From humble beginnings in Ghana, Derek Kofi Owusu Boahene was the unlikeliest person to pursue a career in medicine, let alone one that would eventually earn him the title of one of the world’s leading head and neck surgeons. The eldest of eight children, Dr. Boahene’s parents, Pastor and Mrs. James Owusu, operated a pharmacy store before becoming full-time missionaries in the early 1980s. To support the family, they also run a small poultry farming business. After school, all the kids pitched in to help with the chores.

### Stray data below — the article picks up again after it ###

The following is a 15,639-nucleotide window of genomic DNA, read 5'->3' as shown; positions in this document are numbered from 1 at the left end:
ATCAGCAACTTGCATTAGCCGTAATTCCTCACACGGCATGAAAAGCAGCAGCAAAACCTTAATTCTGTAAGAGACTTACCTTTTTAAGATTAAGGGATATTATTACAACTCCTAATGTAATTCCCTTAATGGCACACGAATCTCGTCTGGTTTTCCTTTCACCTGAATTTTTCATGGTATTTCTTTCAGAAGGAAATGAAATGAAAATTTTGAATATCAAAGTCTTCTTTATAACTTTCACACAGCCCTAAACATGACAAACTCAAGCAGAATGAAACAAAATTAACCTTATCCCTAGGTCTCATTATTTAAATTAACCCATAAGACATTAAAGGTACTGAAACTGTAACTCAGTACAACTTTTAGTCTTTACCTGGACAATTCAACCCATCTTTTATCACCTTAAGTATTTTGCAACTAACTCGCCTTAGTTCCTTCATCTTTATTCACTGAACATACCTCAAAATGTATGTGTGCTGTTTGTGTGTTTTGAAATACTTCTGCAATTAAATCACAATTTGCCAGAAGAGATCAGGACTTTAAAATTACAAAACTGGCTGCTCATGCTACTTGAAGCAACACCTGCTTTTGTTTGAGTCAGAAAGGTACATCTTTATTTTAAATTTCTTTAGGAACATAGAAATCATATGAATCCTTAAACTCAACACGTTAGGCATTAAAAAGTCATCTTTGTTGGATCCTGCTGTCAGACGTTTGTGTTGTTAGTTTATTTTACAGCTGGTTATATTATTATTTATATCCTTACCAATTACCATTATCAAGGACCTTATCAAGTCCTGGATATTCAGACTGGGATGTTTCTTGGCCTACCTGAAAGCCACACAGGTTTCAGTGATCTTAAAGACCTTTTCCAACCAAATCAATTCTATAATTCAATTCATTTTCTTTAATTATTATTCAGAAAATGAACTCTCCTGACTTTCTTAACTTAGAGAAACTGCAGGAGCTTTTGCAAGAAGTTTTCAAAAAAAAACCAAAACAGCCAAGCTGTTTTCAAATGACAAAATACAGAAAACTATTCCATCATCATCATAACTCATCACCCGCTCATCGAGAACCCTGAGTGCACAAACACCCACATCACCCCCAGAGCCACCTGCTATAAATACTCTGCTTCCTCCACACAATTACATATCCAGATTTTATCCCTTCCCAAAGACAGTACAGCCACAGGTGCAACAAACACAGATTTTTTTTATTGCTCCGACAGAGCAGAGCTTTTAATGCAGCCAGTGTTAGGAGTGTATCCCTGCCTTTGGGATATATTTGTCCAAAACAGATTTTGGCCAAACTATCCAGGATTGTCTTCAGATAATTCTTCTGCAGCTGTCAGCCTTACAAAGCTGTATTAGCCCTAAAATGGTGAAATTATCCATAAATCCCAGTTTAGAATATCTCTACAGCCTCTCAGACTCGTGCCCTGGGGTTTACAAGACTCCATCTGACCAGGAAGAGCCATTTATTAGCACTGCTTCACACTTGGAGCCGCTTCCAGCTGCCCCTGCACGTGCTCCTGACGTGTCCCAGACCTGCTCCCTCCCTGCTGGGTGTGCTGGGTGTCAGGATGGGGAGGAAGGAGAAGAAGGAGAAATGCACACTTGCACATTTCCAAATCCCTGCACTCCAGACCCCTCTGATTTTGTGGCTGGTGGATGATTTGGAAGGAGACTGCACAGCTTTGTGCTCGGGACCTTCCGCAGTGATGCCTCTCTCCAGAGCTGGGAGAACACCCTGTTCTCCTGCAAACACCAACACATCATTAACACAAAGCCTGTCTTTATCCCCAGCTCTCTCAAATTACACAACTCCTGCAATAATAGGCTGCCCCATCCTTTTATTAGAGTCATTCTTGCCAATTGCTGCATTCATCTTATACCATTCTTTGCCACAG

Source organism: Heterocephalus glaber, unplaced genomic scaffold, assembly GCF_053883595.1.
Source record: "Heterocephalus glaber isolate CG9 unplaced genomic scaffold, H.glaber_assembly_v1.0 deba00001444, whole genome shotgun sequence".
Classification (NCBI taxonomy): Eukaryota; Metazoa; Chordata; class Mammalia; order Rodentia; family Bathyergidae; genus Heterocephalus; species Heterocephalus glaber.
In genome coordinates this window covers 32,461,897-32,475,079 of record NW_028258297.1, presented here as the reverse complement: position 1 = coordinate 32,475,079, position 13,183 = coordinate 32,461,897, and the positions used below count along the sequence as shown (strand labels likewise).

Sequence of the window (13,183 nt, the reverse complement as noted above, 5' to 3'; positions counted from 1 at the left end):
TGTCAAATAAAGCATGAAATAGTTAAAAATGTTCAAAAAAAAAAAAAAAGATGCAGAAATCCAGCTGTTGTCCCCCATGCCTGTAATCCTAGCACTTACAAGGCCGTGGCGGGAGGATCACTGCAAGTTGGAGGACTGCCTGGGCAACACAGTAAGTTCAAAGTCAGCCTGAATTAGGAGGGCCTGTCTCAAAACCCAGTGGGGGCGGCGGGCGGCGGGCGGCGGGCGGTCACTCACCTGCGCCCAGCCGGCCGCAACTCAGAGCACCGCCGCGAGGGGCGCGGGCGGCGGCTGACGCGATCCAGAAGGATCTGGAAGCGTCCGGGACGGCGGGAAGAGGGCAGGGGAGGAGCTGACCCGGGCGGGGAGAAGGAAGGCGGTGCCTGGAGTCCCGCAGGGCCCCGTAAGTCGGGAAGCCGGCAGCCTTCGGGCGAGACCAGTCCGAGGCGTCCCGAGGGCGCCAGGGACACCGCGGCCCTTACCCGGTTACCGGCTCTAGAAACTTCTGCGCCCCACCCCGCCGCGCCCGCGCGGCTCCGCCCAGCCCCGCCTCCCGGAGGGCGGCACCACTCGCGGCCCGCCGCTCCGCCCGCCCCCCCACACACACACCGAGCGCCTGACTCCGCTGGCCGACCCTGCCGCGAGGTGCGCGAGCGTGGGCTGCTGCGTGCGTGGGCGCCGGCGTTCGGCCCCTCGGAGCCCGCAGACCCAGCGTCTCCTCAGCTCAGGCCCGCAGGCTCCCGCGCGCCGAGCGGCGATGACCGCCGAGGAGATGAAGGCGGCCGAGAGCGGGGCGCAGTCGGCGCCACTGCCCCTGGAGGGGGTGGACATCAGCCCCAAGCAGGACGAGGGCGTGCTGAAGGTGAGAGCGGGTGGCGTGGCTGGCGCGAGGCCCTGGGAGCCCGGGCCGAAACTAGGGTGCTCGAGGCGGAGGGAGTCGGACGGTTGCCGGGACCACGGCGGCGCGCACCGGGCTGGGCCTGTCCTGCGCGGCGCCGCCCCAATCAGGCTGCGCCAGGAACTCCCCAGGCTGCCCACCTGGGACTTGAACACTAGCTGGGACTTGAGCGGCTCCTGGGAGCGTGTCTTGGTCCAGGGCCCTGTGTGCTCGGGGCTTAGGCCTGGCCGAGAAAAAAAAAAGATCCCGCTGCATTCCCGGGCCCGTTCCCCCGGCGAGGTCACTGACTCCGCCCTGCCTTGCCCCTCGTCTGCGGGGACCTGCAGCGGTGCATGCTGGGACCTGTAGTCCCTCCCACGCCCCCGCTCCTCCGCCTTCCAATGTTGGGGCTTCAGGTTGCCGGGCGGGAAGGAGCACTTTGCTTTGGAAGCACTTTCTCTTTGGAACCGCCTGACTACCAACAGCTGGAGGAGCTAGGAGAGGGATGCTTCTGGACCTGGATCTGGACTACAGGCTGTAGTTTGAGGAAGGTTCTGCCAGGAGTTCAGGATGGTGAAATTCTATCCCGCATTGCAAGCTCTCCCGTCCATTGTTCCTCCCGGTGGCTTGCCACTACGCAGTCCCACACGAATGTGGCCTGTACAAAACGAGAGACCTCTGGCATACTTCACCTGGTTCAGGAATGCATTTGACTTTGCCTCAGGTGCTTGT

Petrified at the sight of blood, Kofi stayed as far away from the abattoir as possible. It is this aversion to blood, coupled with his modest background that makes his story of becoming a surgeon even more remarkable.
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